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DevOps Without Test....Isn't DevOps

Even after a couple of years, the number one topic in development seems to be DevOps. Most of those discussions seem to revolve either around whether its "a cultural thing" or a "tool thing". I believe it is both, but what I really want to talk about is that it is also a "test thing".

Early on in my exploration of DevOps, I noticed that one of the primary benefits of the cultural side was that it was finally bringing Ops into the room, just as we brought QA into the room in the early days of Agile. I mentioned that to a client once, and they looked at me kinda funny. Turns out, QA isn't really as in the room as I thought, even today. Now I don't think a single blog post is going to fix that, but let's at least explore a few areas where we can begin to change that. Let's also look at the vital need for test, especially automated, in the DevOps world.

To begin with, what does DevOps mean? If you ask 5 professionals this question, you will likely get 7 answers. For this post, I will describe DevOps as the art and practice of developing software in such a way as to be continuously adding value in production. We will use tools and practices that enable this, such as Continuous Integration and Continuous Delivery. We will also write code in such a way as to enable the best monitoring of health and performance, since we are all responsible for keeping the software alive now, not just tossing it over the wall.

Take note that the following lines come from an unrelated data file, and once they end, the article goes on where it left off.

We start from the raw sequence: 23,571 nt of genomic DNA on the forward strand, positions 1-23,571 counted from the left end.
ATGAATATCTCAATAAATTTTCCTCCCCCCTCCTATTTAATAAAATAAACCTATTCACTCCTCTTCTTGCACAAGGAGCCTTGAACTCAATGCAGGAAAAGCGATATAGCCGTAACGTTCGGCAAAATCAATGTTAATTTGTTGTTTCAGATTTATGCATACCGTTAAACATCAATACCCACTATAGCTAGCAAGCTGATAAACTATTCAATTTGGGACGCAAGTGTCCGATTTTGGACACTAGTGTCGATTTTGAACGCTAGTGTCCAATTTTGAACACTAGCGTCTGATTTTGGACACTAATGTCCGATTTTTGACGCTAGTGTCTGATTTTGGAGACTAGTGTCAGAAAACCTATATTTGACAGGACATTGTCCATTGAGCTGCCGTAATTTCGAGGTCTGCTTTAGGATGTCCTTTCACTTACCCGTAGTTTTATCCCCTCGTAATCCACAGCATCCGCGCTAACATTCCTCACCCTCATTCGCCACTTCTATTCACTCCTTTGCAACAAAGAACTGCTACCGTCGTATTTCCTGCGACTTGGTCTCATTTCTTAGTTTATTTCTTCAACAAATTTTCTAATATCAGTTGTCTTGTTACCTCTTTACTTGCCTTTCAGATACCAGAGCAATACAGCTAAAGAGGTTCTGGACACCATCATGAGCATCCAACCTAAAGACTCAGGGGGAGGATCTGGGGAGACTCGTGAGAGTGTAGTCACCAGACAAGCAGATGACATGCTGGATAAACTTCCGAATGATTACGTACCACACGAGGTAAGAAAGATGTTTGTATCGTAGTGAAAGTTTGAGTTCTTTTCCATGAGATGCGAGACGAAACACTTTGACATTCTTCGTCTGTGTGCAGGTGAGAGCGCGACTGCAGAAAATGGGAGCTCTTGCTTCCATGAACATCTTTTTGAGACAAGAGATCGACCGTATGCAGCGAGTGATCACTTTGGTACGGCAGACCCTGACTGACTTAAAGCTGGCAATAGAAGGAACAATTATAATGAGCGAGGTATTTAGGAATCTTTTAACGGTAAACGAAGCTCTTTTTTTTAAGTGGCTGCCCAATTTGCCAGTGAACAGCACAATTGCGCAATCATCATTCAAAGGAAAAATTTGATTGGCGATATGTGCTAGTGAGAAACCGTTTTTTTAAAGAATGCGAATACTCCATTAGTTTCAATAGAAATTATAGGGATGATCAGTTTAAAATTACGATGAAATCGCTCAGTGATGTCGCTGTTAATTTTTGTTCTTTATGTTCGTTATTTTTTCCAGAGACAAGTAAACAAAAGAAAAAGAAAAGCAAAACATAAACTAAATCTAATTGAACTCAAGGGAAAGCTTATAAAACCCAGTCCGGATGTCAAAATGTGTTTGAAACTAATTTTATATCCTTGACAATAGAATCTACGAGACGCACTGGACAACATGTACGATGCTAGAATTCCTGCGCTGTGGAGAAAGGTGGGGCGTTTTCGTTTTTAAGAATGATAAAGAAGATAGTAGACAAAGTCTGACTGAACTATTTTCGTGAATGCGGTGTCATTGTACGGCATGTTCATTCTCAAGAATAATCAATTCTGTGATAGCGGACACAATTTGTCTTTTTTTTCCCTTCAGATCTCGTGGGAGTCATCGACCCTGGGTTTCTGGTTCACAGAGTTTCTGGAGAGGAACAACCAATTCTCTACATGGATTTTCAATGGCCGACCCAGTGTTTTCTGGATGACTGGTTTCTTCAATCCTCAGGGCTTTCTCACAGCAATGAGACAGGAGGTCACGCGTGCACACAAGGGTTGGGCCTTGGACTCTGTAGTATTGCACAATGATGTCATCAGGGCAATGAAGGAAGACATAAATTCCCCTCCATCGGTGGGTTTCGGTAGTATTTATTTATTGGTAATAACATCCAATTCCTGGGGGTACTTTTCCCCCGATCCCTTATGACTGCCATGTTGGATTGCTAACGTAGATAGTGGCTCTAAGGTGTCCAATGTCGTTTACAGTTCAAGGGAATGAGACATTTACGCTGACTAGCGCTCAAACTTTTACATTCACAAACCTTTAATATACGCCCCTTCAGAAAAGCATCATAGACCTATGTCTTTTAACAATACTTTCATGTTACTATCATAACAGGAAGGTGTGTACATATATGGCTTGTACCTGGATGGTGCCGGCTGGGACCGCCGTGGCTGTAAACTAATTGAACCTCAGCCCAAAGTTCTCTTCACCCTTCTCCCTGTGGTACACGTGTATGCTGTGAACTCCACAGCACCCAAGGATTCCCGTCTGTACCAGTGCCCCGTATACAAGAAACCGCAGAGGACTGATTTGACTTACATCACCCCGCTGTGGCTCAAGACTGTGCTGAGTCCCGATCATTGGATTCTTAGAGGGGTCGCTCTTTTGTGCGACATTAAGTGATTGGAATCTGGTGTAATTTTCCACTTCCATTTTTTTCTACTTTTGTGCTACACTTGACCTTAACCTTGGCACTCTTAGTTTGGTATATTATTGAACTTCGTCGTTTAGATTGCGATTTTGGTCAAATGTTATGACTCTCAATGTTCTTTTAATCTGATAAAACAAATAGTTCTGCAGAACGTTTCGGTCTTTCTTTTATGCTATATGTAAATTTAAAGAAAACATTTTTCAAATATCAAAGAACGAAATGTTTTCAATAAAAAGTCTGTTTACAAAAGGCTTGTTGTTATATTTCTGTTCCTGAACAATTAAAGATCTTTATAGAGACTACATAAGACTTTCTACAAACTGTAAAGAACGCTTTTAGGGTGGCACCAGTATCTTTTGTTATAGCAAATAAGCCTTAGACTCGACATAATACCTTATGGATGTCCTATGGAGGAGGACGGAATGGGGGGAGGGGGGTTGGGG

There are stories of teams that deliver software to production many times a day. Other teams merely deliver to some sort of stage environment that frequently, because for one reason or another such a rapid upgrade path might be disconcerting. Such a breakneck pace sounds scary to many, and indeed it probably is scary if we approach development in the old way of building something then handing it off to "QA" to be tested When Its Ready.

Such an approach would not just be impractical, it would be irresponsible. If we just emphasize speed, we will be tempted to cut corners on test, which we have seen many times, to quote Iron Man, is historically not awesome. So we are at an impasse. We can't deliver high quality software without QA, and we can't deliver exceptionally frequently if we have to do all of our testing manually.

The answer is to automate as much as possible. There are excellent tools for automating tests, the most commonly used being the different variants of Cucumber. Couple that with a good UI driver like Selenium and you have a powerful ability to automate all of the tests that confirm the software is doing what you intended, and isn't getting broken with subsequent check ins. Approach automation as everyone's responsibility, not just part of a separate team. Incorporate those tests into your CI/CD environment, so we have the assurance that every check in can potentially be the next release, should it be needed. As I stated before, doing anything less, in a DevOps environment, would be irresponsible.

This does not eliminate the need for strong, creative testers who can do the exploratory testing that we all know is the best part of testing. It frees those people up to do that testing, and it frees programmers up to be innovative, because we always have a foundation of safety that is our automated unit and acceptance tests.

Rocky Mountain Programmers Guild is offering workshop sessions that specifically target automation and the skills to make it successful. See our upcoming sessions here: www.rmprogrammers.com/automate-series


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